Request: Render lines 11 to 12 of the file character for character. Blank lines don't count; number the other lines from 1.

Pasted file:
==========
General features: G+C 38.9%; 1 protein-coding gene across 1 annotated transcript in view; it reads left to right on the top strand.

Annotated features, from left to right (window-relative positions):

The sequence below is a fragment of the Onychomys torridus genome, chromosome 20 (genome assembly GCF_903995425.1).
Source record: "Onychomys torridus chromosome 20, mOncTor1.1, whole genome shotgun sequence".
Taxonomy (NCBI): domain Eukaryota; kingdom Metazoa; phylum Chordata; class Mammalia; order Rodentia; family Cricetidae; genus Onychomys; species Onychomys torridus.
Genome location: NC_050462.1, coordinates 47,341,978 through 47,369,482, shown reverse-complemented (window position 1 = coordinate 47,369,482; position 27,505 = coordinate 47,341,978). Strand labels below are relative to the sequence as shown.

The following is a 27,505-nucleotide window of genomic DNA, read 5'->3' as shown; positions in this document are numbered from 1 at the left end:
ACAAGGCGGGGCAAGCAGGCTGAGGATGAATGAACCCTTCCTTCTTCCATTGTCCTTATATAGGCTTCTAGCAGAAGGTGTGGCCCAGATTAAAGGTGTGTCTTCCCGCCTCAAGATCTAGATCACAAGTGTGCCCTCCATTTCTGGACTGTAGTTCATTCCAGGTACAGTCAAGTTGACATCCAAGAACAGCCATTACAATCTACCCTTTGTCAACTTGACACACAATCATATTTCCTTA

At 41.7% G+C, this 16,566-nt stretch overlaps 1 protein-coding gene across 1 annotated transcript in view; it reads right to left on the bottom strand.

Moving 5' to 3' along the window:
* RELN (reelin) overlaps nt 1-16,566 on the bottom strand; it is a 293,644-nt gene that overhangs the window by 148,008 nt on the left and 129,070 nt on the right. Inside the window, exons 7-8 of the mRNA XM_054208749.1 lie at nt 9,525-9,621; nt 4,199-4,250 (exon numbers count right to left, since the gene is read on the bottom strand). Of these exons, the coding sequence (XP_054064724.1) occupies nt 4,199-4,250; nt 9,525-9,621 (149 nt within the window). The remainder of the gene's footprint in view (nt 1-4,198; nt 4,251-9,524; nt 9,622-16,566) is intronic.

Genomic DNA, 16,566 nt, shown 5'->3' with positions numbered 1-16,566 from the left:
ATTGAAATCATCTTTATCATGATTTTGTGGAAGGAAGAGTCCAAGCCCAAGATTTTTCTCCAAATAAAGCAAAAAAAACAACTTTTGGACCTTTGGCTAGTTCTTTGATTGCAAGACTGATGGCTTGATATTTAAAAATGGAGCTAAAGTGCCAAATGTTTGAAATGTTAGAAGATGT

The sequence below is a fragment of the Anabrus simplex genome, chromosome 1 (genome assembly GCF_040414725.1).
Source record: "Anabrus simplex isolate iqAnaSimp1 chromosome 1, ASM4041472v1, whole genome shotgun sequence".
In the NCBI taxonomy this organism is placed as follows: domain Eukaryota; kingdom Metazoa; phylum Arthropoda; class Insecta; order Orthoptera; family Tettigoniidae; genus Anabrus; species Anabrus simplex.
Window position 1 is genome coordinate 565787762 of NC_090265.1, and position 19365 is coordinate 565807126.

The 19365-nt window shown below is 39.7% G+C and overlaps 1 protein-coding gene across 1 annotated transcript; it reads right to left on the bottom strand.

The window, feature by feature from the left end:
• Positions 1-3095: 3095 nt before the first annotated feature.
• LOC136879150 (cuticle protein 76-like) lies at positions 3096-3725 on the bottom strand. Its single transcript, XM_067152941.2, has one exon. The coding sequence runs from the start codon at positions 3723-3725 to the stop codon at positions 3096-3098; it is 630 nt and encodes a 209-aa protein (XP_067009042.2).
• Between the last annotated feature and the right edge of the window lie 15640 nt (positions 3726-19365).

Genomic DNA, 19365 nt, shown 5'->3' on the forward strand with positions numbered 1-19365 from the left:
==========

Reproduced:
* RELN (reelin) overlaps nt 1-16,566 on the bottom strand; it is a 293,644-nt gene that overhangs the window by 148,008 nt on the left and 129,070 nt on the right. Inside the window, exons 7-8 of the mRNA XM_054208749.1 lie at nt 9,525-9,621; nt 4,199-4,250 (exon numbers count right to left, since the gene is read on the bottom strand). Of these exons, the coding sequence (XP_054064724.1) occupies nt 4,199-4,250; nt 9,525-9,621 (149 nt within the window). The remainder of the gene's footprint in view (nt 1-4,198; nt 4,251-9,524; nt 9,622-16,566) is intronic.

Genomic DNA, 16,566 nt, shown 5'->3' with positions numbered 1-16,566 from the left: